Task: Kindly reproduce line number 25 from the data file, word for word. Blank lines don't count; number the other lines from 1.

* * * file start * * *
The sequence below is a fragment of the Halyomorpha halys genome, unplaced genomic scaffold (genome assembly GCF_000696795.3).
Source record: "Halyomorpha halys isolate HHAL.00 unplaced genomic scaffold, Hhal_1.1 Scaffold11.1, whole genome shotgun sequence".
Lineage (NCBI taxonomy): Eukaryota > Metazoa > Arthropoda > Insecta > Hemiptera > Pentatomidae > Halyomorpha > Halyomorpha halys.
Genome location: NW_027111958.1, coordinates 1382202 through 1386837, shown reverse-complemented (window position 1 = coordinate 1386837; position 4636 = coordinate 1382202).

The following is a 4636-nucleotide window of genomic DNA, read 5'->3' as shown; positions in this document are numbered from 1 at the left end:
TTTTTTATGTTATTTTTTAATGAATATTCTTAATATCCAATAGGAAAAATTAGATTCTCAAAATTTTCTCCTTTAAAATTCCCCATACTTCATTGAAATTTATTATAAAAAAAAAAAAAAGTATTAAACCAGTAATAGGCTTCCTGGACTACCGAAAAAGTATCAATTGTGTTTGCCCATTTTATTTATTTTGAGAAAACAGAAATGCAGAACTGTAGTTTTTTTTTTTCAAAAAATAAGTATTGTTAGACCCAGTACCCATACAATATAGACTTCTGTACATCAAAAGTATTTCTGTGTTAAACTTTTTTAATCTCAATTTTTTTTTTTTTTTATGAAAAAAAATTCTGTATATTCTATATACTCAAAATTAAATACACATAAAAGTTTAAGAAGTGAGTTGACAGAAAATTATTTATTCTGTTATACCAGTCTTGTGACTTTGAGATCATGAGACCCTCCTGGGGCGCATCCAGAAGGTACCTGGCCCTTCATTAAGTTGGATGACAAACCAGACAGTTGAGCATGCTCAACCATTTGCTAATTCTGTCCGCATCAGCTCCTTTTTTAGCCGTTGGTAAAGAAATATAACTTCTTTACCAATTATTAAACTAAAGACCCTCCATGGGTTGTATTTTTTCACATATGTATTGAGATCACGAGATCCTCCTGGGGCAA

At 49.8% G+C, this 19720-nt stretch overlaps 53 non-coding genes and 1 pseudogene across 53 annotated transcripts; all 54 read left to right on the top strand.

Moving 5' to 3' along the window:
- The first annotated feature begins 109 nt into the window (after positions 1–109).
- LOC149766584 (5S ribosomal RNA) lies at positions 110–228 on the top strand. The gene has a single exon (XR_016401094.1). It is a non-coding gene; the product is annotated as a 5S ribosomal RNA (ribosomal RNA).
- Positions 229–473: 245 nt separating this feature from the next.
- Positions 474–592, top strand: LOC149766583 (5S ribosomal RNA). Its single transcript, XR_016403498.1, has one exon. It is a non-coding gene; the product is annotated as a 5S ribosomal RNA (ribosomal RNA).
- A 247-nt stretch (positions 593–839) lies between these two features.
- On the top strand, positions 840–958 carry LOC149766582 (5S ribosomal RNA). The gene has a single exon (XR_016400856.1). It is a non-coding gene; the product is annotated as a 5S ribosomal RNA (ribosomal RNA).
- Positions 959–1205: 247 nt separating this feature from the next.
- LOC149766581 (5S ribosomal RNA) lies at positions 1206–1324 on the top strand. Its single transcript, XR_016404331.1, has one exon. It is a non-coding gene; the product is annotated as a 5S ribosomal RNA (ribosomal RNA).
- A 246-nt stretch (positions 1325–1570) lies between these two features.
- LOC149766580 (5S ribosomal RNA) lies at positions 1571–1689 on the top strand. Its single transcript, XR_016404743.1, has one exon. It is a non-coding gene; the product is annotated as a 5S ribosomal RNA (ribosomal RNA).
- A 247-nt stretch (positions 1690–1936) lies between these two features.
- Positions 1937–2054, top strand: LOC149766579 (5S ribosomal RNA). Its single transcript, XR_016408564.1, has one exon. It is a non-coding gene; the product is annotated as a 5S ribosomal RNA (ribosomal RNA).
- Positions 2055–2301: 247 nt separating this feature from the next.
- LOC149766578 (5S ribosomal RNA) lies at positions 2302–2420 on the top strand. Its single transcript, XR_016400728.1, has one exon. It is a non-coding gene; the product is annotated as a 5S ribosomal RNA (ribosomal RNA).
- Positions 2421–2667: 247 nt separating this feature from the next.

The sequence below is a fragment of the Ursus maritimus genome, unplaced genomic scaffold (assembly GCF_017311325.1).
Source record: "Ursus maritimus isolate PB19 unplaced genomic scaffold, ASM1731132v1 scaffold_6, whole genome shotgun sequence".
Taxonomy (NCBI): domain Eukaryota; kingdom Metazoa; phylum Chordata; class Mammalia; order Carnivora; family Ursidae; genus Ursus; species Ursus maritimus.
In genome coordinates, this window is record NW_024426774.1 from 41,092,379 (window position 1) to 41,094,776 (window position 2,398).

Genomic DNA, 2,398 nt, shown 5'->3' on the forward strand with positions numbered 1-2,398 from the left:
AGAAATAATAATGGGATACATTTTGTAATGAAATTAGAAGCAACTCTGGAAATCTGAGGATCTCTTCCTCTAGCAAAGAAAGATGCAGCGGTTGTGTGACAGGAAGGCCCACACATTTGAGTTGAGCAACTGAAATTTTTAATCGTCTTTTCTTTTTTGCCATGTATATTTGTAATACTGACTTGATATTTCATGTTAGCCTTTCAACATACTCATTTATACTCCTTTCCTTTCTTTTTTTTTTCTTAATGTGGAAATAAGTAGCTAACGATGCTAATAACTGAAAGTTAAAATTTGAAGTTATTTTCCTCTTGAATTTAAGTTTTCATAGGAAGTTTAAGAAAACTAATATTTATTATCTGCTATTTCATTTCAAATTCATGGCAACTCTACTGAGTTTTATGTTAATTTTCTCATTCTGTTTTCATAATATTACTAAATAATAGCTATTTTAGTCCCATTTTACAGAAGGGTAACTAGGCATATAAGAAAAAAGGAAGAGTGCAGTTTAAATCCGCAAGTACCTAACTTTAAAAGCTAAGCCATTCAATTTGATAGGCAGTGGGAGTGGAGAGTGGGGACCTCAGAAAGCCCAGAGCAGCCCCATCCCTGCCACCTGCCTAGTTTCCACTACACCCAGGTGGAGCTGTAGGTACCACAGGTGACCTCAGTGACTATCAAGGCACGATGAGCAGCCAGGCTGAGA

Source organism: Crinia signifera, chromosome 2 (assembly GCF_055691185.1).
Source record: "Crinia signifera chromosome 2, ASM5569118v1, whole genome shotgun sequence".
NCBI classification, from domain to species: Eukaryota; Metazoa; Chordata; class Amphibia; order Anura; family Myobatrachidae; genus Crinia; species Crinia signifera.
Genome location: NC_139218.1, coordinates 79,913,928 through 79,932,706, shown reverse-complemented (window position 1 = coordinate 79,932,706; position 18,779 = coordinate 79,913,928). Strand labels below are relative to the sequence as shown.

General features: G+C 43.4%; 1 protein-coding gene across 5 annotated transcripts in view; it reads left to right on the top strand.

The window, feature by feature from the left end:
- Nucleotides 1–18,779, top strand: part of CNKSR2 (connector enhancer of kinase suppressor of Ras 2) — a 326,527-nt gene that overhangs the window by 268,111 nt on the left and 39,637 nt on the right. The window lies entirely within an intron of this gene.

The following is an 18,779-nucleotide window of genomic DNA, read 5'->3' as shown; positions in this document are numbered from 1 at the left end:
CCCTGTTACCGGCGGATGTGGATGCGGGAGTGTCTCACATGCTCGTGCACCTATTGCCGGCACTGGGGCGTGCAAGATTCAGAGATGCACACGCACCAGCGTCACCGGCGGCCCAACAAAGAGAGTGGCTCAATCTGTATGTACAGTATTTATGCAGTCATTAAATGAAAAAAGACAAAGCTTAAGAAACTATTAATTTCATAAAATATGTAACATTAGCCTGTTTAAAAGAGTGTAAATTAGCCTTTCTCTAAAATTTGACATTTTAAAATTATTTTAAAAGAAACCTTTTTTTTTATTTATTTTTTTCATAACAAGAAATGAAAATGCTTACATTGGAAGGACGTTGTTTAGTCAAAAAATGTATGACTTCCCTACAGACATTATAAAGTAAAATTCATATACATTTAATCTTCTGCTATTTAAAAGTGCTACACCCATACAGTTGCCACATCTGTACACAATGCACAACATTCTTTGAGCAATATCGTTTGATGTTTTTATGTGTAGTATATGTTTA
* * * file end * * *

Source record: "Ursus maritimus isolate PB19 unplaced genomic scaffold, ASM1731132v1 scaffold_6, whole genome shotgun sequence".